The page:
OPINION | Mampintsha abuse allegations: for how long must we turn a blind eye?
I am fully aware that as a journalist who is governed by the press code I am not supposed to have an opinion on the Babes Wodumo and Mampintsha abuse debacle that has been unfolding, however, as a woman and in my personal capacity, I not only have strong opinions, I also have an incredible sense of anger.
Let me tell you why.
There have been so many different opinions about the way radio personality Masechaba Ndlovu handled the interview with Mzansi's national treasure, Babes Wodumo last Friday.
For those of you who have been living under a rock, let me balance you. Last Friday, Masechaba confronted Babes about allegedly being abused at the hands of her longterm boyfriend and record label boss, Mampintsha.
Masechaba claimed that she knew Babes was allegedly being abused for a long time and that there was an incident when the Wololo hitmaker's leg was allegedly broken and she was allegedly punched in the face. In a live video of the interview, Babes started shaking and had to be consoled by friends who were there.
Since then Mampintsha has released a lengthy statement, a video and has appeared on Metro FM for a 'right of reply' interview. In all these instances Mampintsha has not confirmed or denied the allegations, instead he has professed his love for Babes and labelled the interview an "ambush tactic" by a third party.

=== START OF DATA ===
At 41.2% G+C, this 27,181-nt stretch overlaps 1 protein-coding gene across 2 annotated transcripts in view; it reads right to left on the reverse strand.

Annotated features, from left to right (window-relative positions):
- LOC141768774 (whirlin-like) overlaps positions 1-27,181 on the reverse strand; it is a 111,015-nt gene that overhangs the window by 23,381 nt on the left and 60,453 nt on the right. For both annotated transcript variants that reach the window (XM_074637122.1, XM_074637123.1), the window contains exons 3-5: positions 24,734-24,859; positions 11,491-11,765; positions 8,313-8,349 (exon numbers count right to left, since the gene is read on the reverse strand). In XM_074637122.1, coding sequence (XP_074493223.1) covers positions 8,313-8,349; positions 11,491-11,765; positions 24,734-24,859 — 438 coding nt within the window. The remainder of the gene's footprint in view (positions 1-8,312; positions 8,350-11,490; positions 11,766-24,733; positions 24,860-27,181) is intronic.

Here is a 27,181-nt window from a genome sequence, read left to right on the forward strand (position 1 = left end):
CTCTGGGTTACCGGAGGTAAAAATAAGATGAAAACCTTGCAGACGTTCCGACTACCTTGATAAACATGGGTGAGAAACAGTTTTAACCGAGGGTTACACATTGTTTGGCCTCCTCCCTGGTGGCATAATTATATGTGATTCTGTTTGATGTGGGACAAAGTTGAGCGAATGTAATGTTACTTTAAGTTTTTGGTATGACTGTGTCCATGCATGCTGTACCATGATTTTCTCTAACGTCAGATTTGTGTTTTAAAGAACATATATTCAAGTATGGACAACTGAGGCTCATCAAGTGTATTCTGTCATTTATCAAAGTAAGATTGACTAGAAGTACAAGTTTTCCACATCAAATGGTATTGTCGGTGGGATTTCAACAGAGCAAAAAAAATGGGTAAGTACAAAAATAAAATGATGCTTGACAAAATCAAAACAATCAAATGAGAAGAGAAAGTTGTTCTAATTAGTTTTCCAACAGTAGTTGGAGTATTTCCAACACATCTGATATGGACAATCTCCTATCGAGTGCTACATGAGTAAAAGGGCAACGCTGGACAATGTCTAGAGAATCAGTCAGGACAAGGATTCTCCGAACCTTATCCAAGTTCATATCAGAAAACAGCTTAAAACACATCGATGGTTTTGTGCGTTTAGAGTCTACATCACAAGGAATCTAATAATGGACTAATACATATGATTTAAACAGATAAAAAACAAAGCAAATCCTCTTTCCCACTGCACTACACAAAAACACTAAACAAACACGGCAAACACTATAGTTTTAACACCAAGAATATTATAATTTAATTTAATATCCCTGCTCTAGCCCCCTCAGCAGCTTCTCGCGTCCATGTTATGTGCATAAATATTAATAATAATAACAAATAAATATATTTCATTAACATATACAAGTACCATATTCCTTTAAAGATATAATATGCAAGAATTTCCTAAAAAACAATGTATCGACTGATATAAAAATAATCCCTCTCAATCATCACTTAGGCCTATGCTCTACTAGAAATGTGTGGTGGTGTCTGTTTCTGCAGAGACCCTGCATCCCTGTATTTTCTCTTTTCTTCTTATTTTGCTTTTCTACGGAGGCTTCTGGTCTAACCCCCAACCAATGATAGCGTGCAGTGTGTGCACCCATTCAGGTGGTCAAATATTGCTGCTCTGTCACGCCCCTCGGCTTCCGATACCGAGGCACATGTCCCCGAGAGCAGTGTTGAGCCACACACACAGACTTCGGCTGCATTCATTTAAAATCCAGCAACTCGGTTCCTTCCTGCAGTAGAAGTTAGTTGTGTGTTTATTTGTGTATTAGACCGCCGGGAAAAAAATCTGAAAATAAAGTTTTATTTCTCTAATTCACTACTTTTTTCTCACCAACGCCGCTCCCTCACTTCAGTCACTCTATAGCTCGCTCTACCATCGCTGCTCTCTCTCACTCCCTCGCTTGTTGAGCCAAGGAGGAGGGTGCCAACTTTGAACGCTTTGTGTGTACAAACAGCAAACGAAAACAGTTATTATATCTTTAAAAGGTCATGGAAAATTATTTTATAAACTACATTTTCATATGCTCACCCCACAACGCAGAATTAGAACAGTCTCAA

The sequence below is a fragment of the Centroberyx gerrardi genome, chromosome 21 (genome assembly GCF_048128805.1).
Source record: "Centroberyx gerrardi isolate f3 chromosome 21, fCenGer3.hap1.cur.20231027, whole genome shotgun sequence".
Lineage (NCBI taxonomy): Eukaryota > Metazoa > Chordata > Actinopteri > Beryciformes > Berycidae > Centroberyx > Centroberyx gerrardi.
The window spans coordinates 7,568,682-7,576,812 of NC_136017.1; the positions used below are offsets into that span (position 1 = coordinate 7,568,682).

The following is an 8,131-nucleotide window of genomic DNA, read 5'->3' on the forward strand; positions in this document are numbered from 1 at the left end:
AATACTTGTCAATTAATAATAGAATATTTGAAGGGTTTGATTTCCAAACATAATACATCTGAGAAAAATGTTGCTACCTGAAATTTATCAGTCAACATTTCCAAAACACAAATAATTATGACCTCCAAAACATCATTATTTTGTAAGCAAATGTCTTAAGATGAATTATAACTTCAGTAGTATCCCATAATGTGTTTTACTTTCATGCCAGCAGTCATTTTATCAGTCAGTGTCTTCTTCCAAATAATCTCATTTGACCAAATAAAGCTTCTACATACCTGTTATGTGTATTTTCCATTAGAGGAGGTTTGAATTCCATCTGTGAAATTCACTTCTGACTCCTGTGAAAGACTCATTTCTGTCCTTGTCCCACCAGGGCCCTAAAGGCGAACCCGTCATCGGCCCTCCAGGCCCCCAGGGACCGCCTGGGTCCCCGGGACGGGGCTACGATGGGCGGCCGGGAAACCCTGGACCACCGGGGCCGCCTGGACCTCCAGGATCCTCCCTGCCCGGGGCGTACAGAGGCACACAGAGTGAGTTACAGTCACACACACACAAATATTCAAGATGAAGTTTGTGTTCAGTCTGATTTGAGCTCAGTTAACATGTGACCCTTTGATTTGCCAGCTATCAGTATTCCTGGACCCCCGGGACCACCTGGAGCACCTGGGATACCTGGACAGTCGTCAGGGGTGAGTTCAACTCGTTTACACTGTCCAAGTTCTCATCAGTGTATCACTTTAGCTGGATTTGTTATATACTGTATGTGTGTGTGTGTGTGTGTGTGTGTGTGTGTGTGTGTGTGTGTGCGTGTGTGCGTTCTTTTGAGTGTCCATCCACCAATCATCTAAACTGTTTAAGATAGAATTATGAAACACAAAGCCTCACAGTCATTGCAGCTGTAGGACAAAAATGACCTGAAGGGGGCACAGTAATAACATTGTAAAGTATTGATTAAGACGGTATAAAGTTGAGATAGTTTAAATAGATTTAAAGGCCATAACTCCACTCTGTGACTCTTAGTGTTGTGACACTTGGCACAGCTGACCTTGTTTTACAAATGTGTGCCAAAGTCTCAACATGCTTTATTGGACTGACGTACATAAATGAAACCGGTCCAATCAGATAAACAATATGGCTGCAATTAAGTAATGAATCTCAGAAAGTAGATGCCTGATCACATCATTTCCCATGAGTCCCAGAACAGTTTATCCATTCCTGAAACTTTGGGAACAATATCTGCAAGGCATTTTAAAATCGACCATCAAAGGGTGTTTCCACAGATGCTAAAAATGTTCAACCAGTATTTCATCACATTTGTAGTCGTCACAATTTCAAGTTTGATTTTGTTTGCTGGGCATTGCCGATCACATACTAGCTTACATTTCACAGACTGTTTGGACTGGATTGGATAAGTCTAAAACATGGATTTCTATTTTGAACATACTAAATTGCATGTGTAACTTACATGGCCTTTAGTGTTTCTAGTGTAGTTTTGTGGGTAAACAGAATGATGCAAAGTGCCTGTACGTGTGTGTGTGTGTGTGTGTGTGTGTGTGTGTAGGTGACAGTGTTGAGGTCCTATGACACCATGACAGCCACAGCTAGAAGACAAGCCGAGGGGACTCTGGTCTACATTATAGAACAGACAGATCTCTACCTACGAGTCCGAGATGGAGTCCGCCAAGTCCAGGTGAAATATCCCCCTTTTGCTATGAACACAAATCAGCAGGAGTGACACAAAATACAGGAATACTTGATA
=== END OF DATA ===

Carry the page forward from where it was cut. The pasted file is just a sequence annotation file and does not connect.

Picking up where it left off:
The allegations sent shockwaves through Mzansi and there has been an outpouring of support for Babes. But that's not what I'm here to talk about, I am angry about the backlash Masechaba got for taking a stand against the alleged abuser, for speaking out and for trying to empower a young woman.
The reason I'm so angry is because on a daily basis, even in our personal circles, we often turn a blind eye to abuse until it's too late.
A very close friend of mine was being abused at the hands of her ex-boyfriend for years and she suffered in silence.
For years she would make up excuses for the bruises on her body, the cut on her nose or the excessive make-up, which hid the evidence of her battered face.
All the signs were there. The constant fights between her and her boyfriend, his possessive nature. The fear she had in her eyes and her edginess...It was all there.
She endured the pain and suffering in silence for years because she was too scared to speak out. She was ashamed. She did not want other people involved and, most importantly, she did not want to do anything that would anger him and make the situation worse.
The other problem was, as one of her closest friends and a young woman myself, I didn't look closely enough. When she eventually opened up to me, I had no idea what to do.
I encouraged her to leave him, to take a stand, to go to kickboxing lessons to learn to defend herself.
But ultimately, in hindsight, I did nothing. The abuse carried on for years after until, eventually, my friend moved cities.
Thank goodness she survived, but there was a huge possibility that he could have killed her and then it would have all been too late.
Say what you want about Masechaba overstepping the mark. I believe we need more Masechaba's in this world and I for one salute her. I also think it's about time that we, as women, stop turning a blind eye to abuse of any form.
Starting right now.